We are creating a new DB which will behave most like a file system, I mean,
there will be no complex queries or joins running in the DB. The idea is to
grab the WHOLE set of messages for a particular user and then filter,
order, combine or full text search in the function itself (AWS Lambda). The
maximum number of messages is limited to 1.000 messages per user. So we
expect Postgres to have an amazing performance for this scenario.
As I am not really familiar with PG (9.6, or 10, in case RDS release it
before February) I would like to share what we are planning to do for this
DB. So if you guys could share your thoughts, that would be great! :)
· MessageID (UUID) - PK
· UserCountry (ISO)
· UserRole (TEXT 15)
· UserID (TEXT 30) – FK (although there is no constraint)
· LifeCycle (RANGE DATE? Or 2 TimeStampWithTZ? Start_date and
· Channel (TEXT 15)
· Tags (TEXT 2000)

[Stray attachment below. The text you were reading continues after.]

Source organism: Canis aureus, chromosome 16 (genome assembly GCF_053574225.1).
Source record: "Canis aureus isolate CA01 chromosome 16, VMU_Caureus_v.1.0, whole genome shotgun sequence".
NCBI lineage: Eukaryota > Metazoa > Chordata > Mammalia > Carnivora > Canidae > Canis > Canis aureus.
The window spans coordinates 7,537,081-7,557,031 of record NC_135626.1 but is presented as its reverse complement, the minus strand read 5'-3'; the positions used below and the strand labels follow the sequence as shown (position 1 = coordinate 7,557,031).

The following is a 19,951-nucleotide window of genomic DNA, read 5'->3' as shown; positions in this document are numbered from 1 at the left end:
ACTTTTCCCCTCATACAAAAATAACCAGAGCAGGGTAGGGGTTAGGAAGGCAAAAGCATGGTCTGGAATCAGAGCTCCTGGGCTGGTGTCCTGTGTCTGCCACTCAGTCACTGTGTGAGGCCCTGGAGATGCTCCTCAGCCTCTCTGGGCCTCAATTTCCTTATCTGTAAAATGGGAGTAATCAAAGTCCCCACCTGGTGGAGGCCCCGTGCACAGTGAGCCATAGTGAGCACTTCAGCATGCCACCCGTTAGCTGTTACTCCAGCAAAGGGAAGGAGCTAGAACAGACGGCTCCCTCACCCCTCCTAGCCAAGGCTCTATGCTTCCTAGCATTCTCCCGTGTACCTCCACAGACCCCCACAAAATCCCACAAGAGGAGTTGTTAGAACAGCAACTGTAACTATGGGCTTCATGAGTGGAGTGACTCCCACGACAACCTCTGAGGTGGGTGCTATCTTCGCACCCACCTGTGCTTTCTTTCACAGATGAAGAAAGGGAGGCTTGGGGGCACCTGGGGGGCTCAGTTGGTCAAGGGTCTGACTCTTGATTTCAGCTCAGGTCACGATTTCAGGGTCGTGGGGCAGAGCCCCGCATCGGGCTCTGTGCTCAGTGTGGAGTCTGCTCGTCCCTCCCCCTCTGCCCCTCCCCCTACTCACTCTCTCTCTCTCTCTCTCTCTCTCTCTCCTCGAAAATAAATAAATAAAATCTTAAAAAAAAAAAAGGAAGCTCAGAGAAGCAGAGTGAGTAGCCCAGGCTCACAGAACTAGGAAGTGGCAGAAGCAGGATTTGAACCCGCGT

· Menu (TEXT 200)
· Icon (TEXT 500) – URL to an image which will be used as an icon;
· Title (TEXT 150)
· *Body (JSON – up to 10K) – Meta data describing all the data to a
specific type of message. The JSON changes according to the type of
message. We are assuming most messages will use less than 1K for this
· Delete (BOOLEAN) – Soft Delete
· Created (Timestamp – With TZ)
· CreatedBy (TEXT 50)
Only 1 table
· MessageID PK (UUID)
· Main fetch key (UserCountry + UserID) - *****
· End_date (To locate old messages that can be moved to another DB
- which will hold the old messages);
Sizing and worst case scenario:
· 500MM messages in the main DB
· 4K queries per second (by UserID) – Max time of 500ms per query.
Simples SELECT, with no ORDER, WHERE OR GROUP BY. Just grab all the
messages for a particular user. MAX 1000 messages per USER.
· 1K inserts per second on average (So that in 1 hour we can insert
around 3MM messages)
· 1K deletes per second on average (So that in 1 hour we can remove
around 3MM messages)
My question is:
- Can we use any kind of compression for PostgreSQL which would result
in reduced IO and disk size?
- We are not relying on any kind of table partitioning, is that the best
approach for this scenario?
- Is PG on RDS capable of delivering this type of performance while
requiring low maintenance?
- What about Auto Vacuum? Any suggestion how to optimize it for such a
work load (we will insert and delete millions of rows every day).
P.S.: We are going to test all this, but if we don't get the performance we
are expecting, all optimization tips from you guys will be really